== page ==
Chartist politics[edit]

Gammage travelled very extensively in the autumn of 1842 and in 1843, passing through the north west, the midlands, and the south to arrive in London by Christmas. He visited the south west and south in the early spring of 1843, the east midlands, Yorkshire, and Lancashire in the early summer, Scotland in the autumn, finally returning to Newcastle in November 1843. He remained in the north east for several months in early 1844, having developed links with radicals there, but returned to Northampton by the end of the year.

He moved to Stony Stratford in 1845, following an argument with the Northampton Chartists, working first as a hawker and then as a shoemaker. In 1848, he became involved in the upsurge in popular agitation, lost his job, and moved again to Buckingham. In this period he lectured in many towns in the area.

A further period of inactivity ended in 1852, when he was elected onto the executive of the National Chartist Association. Following this, he again travelled extensively as a speaker and his reminiscences include detailed descriptions of some of these journeys. He was a candidate at Cheltenham in the General Election of 1852. In 1854, he fell out with Ernest Jones and was not re-elected onto the Chartist executive. He then moved to Newcastle and Sunderland, where he spent the years 1854–87, qualifying as a doctor and working mainly for friendly societies.

In 1874, he was one of the founders of the Manhood Suffrage League. In 1887 he was forced to retire because of ill health, and returned to Northampton. He died there on 7 January 1888 after falling from a tram.[1][10]

Gammage as a historian[edit]

Gareth Stedman Jones, writing in the 1980s, includes Gammage among the "first generation of Chartist historians", who "concentrated disproportionately upon rifts in organisation and the angry and divisive battles between leading personalities".[11]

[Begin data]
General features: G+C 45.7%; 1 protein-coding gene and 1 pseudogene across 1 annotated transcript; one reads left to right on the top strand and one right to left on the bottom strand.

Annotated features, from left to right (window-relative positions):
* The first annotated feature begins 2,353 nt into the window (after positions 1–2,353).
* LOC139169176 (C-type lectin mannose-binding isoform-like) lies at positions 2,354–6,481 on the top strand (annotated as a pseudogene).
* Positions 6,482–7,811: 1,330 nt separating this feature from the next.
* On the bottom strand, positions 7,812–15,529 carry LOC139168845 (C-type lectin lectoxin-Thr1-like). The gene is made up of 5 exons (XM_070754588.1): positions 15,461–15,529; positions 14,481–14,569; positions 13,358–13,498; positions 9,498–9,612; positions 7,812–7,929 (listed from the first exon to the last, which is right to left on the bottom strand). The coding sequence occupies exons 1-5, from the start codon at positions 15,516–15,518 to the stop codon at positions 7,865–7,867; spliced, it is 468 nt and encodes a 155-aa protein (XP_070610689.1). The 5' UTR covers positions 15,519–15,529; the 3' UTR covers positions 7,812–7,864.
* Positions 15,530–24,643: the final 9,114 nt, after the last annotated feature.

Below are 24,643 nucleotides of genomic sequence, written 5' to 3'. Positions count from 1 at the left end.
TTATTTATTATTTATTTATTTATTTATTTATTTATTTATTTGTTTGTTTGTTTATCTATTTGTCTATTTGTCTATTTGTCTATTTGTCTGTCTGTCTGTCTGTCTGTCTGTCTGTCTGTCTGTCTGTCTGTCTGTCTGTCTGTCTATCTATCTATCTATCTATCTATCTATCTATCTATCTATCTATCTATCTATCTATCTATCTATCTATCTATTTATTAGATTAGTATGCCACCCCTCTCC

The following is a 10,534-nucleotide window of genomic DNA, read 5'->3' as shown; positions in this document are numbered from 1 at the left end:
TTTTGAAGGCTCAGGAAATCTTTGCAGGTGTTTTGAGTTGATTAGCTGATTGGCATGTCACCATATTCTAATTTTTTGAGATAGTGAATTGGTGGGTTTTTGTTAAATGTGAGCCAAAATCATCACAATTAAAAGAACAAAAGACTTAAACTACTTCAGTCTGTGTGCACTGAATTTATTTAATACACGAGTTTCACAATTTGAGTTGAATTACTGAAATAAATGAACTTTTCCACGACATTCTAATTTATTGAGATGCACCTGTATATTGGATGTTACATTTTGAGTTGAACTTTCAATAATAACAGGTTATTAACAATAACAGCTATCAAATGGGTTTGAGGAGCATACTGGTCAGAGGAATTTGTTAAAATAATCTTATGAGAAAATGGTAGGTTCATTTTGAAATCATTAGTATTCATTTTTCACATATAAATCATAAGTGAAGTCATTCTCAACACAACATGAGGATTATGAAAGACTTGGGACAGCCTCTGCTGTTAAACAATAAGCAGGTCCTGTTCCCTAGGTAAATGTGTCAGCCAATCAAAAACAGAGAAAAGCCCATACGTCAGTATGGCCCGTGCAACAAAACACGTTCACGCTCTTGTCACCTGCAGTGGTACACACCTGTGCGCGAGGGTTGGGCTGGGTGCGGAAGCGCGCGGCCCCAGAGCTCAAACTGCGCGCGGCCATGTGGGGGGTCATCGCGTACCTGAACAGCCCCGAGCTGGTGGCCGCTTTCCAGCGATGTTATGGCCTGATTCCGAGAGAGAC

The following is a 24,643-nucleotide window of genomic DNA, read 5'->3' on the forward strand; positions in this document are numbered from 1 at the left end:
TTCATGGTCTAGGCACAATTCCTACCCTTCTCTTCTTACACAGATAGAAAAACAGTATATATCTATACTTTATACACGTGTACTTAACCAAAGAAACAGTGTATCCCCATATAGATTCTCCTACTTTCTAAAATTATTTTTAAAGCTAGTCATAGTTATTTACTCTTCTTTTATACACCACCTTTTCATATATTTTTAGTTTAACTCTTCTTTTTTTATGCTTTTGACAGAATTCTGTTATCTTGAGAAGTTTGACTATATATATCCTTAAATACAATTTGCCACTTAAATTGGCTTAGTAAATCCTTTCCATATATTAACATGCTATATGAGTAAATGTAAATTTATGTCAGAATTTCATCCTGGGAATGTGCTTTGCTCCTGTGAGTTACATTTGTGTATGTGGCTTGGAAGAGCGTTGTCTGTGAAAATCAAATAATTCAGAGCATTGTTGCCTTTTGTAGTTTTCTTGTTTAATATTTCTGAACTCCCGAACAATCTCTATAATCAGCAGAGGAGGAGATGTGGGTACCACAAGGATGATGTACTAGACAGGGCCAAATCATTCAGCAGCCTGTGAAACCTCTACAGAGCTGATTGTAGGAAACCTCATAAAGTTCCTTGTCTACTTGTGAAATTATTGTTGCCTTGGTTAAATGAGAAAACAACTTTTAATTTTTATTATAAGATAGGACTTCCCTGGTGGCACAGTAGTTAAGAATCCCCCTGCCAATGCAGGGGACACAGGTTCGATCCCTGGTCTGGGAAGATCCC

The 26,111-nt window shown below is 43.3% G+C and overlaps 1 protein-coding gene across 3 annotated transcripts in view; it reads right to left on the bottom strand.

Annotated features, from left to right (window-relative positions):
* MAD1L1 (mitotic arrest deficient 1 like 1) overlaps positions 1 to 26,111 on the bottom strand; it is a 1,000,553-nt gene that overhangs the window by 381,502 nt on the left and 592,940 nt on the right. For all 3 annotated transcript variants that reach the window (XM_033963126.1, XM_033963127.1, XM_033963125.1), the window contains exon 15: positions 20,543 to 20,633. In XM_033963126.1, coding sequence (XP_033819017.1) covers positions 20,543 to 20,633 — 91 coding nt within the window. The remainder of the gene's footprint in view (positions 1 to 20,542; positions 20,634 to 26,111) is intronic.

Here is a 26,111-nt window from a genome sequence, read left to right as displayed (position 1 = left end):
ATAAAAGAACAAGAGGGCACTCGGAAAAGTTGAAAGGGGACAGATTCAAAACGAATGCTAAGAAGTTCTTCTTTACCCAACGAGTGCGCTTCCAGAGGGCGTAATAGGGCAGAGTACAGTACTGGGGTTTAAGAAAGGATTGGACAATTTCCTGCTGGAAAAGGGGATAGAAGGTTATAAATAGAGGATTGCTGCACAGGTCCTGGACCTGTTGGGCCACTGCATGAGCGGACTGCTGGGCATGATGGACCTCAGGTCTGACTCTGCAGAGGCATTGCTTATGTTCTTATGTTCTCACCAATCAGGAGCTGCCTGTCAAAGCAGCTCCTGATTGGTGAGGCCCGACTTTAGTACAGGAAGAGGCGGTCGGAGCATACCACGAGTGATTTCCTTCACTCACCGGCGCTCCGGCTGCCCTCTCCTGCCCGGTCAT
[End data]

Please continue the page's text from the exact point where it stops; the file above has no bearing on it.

1. ^ a b "Dr Gammage". The Newcastle Weekly Courant. Newcastle, England. 13 January 1888. p. 8. Retrieved 8 August 2014 – via The British Newspaper Archive. (Subscription required (help)). 
  2. ^ Gammage, R G (1854) The History of the Chartist Movement, Holyoake & Co., London, p. 7.
  3. ^ Maehl, W H (ed.) (1983) Robert Gammage: Reminiscences of a chartist, Society for the Study of Labour History, Manchester.
  4. ^ For a discussion and map of Gammage's travels, see Southall H (1991) 'Mobility, the artisan community and popular politics in early 19th century England', in Kearns K and Withers C W J Urbanising Britain: Essays on class and community in the 19th century, CUP, Cambridge, esp. pp. 109–113.
  5. ^ Gammage, Recollections of a Chartist; selection 7 in Vision of Britain ('Becoming a Chartist speaker, and first leaving Northampton in 1840')
  6. ^ Gammage, Recollections of a Chartist; selections 7 and 8 in Vision of Britain ('Travelling in the north in 1842')
  7. ^ Gammage, Recollections of a Chartist; selection 9 in Vision of Britain ('Eight months in Sherborne')
  8. ^ Gammage, Recollections of a Chartist; selection 10 in Vision of Britain ('Working and Campaigning in Chelmsford in 1841-2')
  9. ^ Gammage, Recollections of a Chartist; selection 11 in Vision of Britain ('Travelling in the north in 1842')
  10. ^ Maehl, Robert Gammage, p. 9.
  11. ^ Stedman Jones, G, 'The language of Chartism', in Epstein J and Thompson D, The Chartist Experience, Macmillan, p. 8.